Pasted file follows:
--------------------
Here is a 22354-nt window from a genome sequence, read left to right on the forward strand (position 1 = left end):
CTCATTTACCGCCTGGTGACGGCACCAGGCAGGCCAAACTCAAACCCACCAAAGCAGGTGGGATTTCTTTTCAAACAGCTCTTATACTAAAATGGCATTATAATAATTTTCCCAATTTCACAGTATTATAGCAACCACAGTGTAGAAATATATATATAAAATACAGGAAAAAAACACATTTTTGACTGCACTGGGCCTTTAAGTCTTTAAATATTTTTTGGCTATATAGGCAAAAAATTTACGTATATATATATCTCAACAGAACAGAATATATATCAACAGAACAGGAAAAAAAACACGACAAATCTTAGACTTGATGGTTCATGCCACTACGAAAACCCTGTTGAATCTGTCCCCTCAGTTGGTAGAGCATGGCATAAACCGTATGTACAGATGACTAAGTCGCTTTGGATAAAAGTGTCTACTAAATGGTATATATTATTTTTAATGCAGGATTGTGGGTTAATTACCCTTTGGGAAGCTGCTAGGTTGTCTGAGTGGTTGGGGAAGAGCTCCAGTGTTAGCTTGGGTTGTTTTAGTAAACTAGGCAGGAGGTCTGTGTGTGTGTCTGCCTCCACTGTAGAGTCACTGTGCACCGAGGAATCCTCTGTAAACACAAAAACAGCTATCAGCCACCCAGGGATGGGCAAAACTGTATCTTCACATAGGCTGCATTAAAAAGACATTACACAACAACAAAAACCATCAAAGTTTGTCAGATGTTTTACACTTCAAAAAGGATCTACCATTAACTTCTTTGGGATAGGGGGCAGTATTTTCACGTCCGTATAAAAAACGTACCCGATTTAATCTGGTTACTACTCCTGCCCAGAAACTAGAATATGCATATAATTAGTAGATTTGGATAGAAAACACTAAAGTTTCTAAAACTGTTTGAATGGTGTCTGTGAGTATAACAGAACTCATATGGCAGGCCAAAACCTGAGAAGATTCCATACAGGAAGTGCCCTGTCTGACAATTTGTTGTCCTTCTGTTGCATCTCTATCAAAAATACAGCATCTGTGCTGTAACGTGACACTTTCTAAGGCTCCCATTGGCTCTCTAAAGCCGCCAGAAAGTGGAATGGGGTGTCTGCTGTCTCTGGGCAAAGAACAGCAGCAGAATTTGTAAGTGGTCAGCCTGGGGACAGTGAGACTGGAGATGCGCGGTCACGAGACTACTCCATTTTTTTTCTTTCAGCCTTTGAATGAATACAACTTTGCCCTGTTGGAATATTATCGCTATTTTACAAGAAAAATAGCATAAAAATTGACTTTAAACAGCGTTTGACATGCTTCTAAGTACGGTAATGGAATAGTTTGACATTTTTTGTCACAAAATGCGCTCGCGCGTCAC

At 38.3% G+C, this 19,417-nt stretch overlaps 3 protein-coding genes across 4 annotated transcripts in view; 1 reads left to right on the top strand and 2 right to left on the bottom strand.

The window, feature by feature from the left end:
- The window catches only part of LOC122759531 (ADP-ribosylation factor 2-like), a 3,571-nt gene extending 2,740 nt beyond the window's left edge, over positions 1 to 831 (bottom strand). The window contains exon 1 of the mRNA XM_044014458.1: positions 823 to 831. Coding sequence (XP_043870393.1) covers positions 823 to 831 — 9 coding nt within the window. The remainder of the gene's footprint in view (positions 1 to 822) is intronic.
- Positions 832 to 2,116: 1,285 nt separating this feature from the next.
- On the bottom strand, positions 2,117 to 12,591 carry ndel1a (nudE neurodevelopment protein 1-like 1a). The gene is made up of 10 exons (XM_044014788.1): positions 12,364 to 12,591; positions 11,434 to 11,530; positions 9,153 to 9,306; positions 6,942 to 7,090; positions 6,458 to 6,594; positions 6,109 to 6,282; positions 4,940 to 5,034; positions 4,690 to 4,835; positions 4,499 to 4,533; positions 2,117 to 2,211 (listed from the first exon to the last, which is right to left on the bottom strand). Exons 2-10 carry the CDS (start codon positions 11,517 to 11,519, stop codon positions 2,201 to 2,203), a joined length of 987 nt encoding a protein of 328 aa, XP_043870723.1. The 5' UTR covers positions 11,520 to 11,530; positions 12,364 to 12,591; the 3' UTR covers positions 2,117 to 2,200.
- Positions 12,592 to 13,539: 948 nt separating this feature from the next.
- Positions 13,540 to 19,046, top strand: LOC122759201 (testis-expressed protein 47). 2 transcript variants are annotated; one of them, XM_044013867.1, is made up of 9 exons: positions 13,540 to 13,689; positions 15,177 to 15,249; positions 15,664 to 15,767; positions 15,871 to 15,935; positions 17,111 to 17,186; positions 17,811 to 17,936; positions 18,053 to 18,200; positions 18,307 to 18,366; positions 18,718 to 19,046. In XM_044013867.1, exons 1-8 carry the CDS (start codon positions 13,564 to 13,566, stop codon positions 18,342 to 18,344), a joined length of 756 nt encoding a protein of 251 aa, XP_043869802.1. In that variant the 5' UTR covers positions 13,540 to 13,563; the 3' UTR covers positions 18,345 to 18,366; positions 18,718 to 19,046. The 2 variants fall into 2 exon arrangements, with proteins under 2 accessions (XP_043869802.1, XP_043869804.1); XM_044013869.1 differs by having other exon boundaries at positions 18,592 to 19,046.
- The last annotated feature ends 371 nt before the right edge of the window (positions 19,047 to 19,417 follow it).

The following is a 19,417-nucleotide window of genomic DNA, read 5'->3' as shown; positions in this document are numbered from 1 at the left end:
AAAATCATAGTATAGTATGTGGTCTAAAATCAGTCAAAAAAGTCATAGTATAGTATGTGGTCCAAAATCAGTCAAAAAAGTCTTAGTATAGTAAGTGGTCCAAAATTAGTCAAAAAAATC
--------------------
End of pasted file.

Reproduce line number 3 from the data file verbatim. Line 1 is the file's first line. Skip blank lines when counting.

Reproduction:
At 38.3% G+C, this 19,417-nt stretch overlaps 3 protein-coding genes across 4 annotated transcripts in view; 1 reads left to right on the top strand and 2 right to left on the bottom strand.